The Argentine Jorge Luis Borges, one of the most sophisticated writers of the twentieth century, suffered from sexual impotence. This emotionally overwhelming condition shaped his literary experience in ways that have not been understood. Until now Borges has largely been considered an asexual author who could not read, think, or write about desire and sex, but in this book historian Ariel de la Fuente shows that sexuality was a major preoccupation for him, both as a reader and as an author. De la Fuente has conducted an extensive literary investigation in Borges's figurative erotic library and presents for the first time a study of the relationship between Borges's sexual biography, his erotic readings, and the writing of desire and sex in his work. The author explores relevant literary questions while employing a historical method and the book is truly an interdisciplinary study at the intersection of history with Latin American, European, and Eastern literatures, poetry, philosophy, and sexuality. Argued with clarity, Borges, Desire, and Sex offers an unexpected perspective on the literature and figure of a world-wide influential author.
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42.000000 USD

Borges, Desire, and Sex

by Ariel de la Fuente
Hardback
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This collection of essays considers the means and extent of Haiti's 'exceptionalization' - its perception in multiple arenas as definitively unique with respect not only to the countries of the North Atlantic, but also to the rest of the Americas. Painted as repulsive and attractive, abject and resilient, singular and ...
The Haiti Exception: Anthropology and the Predicament of Narrative
This collection of essays considers the means and extent of Haiti's 'exceptionalization' - its perception in multiple arenas as definitively unique with respect not only to the countries of the North Atlantic, but also to the rest of the Americas. Painted as repulsive and attractive, abject and resilient, singular and exemplary, Haiti has long been framed discursively by an extraordinary epistemological ambivalence. This nation has served at once as cautionary tale, model for humanitarian aid and development projects and point of origin for general theorising of the so-called Third World. What to make of this dialectic of exemplarity and alterity? How to pull apart this multivalent narrative in order to examine its constituent parts? Conscientiously gesturing to James Clifford's The Predicament of Culture (1988), the contributors to The Haiti Exception work on the edge of multiple disciplines, notably that of anthropology, to take up these and other such questions from a variety of methodological and disciplinary perspectives, including Africana Studies, Anthrohistory, Art History, Black Studies, Caribbean Studies, education, ethnology, Jewish Studies, Literary Studies, Performance Studies and Urban Studies. As contributors revise and interrogate their respective praxes, they accept the challenge of thinking about the particular stakes of and motivations for their own commitment to Haiti.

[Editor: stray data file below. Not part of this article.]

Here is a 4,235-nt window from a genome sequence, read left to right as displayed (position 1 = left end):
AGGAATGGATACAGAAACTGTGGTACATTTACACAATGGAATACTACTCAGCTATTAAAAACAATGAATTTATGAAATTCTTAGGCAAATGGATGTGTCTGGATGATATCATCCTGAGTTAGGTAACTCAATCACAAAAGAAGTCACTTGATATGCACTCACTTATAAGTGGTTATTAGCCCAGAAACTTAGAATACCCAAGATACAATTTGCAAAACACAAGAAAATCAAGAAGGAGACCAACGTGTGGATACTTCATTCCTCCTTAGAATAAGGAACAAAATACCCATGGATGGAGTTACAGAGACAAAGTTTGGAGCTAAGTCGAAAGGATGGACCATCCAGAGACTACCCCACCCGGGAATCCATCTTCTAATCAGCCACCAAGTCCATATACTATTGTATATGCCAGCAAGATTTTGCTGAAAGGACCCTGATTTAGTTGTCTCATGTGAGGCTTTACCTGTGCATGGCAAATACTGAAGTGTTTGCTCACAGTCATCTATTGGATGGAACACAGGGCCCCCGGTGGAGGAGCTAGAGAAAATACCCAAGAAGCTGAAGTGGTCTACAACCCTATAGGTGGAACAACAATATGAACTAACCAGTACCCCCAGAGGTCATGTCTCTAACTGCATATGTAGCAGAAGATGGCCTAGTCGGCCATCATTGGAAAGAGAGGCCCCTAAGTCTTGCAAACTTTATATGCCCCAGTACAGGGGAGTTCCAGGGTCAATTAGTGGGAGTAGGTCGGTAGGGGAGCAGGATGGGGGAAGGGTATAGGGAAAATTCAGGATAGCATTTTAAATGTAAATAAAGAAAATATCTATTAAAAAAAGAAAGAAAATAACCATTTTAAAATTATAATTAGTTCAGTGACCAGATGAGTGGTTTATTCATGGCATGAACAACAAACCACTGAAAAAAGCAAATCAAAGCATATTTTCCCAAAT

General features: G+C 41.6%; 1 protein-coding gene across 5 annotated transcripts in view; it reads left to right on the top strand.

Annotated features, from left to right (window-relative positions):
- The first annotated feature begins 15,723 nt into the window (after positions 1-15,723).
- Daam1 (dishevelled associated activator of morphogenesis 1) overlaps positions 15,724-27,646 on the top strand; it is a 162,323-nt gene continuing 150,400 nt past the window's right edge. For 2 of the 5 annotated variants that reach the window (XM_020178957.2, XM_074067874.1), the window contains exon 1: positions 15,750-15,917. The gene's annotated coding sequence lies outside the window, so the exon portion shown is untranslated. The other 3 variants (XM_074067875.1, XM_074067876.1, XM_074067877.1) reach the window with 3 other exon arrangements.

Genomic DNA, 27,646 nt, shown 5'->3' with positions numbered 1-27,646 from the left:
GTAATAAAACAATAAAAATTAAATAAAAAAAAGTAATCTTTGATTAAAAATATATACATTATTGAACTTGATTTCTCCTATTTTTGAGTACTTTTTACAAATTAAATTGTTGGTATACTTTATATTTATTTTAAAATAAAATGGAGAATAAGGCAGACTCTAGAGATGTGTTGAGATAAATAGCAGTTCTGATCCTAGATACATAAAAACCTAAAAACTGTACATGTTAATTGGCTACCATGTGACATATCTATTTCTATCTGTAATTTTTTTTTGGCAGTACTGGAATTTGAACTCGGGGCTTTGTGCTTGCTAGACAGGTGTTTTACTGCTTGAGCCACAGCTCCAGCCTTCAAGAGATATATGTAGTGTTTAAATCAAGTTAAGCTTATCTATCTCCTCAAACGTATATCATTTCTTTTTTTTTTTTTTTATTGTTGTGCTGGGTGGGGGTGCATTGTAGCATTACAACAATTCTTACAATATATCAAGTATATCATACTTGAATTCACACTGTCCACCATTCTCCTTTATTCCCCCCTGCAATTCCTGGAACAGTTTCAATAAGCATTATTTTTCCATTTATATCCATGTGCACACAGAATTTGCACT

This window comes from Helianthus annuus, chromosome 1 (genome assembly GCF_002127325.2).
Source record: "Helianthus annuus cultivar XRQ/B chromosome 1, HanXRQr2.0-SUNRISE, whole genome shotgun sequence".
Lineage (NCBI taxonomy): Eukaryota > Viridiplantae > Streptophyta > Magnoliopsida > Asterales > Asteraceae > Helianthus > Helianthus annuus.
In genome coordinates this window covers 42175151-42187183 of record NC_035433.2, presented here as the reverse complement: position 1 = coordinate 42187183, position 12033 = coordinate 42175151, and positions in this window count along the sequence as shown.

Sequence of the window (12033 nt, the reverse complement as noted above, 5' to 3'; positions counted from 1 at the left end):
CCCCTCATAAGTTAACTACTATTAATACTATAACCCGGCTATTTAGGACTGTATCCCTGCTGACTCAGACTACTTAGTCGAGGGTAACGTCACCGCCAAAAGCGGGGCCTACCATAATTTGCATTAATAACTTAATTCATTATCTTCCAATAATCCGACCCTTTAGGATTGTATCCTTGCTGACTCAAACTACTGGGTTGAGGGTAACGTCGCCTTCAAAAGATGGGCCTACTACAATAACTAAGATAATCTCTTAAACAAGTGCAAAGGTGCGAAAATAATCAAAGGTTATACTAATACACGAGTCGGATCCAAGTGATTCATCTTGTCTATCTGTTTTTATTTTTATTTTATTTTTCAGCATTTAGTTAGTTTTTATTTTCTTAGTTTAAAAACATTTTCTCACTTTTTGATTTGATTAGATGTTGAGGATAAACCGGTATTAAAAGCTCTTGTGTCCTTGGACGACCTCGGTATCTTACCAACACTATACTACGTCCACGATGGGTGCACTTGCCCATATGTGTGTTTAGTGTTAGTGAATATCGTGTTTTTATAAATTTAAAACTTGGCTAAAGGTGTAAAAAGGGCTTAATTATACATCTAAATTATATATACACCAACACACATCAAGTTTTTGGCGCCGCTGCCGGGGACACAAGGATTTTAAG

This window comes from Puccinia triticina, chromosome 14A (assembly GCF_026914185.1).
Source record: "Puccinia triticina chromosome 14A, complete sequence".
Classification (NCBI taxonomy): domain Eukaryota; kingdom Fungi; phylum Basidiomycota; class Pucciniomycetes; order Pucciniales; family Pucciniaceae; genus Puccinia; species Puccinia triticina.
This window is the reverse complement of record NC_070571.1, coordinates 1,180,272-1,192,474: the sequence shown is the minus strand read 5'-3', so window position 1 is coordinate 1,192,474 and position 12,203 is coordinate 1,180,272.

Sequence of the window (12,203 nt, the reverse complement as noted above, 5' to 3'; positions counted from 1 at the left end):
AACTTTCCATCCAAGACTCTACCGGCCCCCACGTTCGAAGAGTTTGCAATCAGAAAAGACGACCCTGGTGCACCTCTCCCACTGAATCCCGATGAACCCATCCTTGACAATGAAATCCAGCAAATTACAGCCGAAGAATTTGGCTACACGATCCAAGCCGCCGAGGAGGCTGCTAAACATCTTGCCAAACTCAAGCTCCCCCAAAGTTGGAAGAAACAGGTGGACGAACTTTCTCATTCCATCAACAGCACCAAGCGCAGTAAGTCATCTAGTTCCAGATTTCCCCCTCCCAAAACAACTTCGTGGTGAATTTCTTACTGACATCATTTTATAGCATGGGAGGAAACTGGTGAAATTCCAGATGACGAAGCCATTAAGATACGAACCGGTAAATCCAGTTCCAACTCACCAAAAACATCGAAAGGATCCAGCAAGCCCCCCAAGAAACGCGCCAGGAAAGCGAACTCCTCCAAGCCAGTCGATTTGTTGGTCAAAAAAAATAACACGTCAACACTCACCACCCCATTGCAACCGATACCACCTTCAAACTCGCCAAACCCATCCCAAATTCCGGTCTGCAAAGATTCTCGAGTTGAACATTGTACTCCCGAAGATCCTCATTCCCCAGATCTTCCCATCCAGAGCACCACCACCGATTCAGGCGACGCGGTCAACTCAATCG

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148.77 USD

The Haiti Exception: Anthropology and the Predicament of Narrative

Hardback
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Joseph Zobel (1915-2006) is one of the best-known Francophone Caribbean authors, and is internationally recognised for his novel La Rue Cases-Negres (1950). Yet very little is known about his other novels, and most readings of La Rue Cases-Negres consider the text in isolation. Through a series of close readings of ...
Joseph Zobel: Negritude and the Novel
Joseph Zobel (1915-2006) is one of the best-known Francophone Caribbean authors, and is internationally recognised for his novel La Rue Cases-Negres (1950). Yet very little is known about his other novels, and most readings of La Rue Cases-Negres consider the text in isolation. Through a series of close readings of the author's six published novels, with supporting references drawn from his published short stories, poetry and diaries, Joseph Zobel: Negritude and the Novel generates new insights into Zobel's highly original decision to develop Negritude's project of affirming pride in black identity through the novel and social realism. The study establishes how, influenced by the American Harlem Renaissance movement, Zobel expands the scope of Negritude by introducing new themes and stylistic innovations which herald a new kind of social realist French Caribbean literature. These discoveries in turn challenge and alter the current understanding of Francophone Caribbean literature during the Negritude period, in addition to contributing to changes in the current understanding of Caribbean and American literature more broadly understood.